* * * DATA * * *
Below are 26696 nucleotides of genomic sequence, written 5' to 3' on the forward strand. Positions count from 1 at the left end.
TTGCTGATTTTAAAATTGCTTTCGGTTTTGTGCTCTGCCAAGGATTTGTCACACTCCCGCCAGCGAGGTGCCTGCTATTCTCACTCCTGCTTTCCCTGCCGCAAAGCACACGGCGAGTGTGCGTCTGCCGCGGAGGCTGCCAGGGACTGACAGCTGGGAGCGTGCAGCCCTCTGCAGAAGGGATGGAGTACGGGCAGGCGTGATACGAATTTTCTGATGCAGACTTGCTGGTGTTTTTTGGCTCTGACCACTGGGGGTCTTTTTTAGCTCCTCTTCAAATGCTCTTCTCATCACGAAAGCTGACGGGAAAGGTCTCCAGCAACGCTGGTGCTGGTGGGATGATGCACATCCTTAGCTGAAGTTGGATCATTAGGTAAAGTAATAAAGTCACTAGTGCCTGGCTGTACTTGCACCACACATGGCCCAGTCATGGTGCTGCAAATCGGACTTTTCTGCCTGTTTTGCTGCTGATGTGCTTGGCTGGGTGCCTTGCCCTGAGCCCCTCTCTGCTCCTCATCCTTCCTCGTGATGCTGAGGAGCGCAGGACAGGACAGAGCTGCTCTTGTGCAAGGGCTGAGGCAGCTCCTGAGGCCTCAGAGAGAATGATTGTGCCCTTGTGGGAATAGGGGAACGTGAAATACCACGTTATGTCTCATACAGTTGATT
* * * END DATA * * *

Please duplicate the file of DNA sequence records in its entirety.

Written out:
Below are 26696 nucleotides of genomic sequence, written 5' to 3' on the forward strand. Positions count from 1 at the left end.
TTGCTGATTTTAAAATTGCTTTCGGTTTTGTGCTCTGCCAAGGATTTGTCACACTCCCGCCAGCGAGGTGCCTGCTATTCTCACTCCTGCTTTCCCTGCCGCAAAGCACACGGCGAGTGTGCGTCTGCCGCGGAGGCTGCCAGGGACTGACAGCTGGGAGCGTGCAGCCCTCTGCAGAAGGGATGGAGTACGGGCAGGCGTGATACGAATTTTCTGATGCAGACTTGCTGGTGTTTTTTGGCTCTGACCACTGGGGGTCTTTTTTAGCTCCTCTTCAAATGCTCTTCTCATCACGAAAGCTGACGGGAAAGGTCTCCAGCAACGCTGGTGCTGGTGGGATGATGCACATCCTTAGCTGAAGTTGGATCATTAGGTAAAGTAATAAAGTCACTAGTGCCTGGCTGTACTTGCACCACACATGGCCCAGTCATGGTGCTGCAAATCGGACTTTTCTGCCTGTTTTGCTGCTGATGTGCTTGGCTGGGTGCCTTGCCCTGAGCCCCTCTCTGCTCCTCATCCTTCCTCGTGATGCTGAGGAGCGCAGGACAGGACAGAGCTGCTCTTGTGCAAGGGCTGAGGCAGCTCCTGAGGCCTCAGAGAGAATGATTGTGCCCTTGTGGGAATAGGGGAACGTGAAATACCACGTTATGTCTCATACAGTTGATT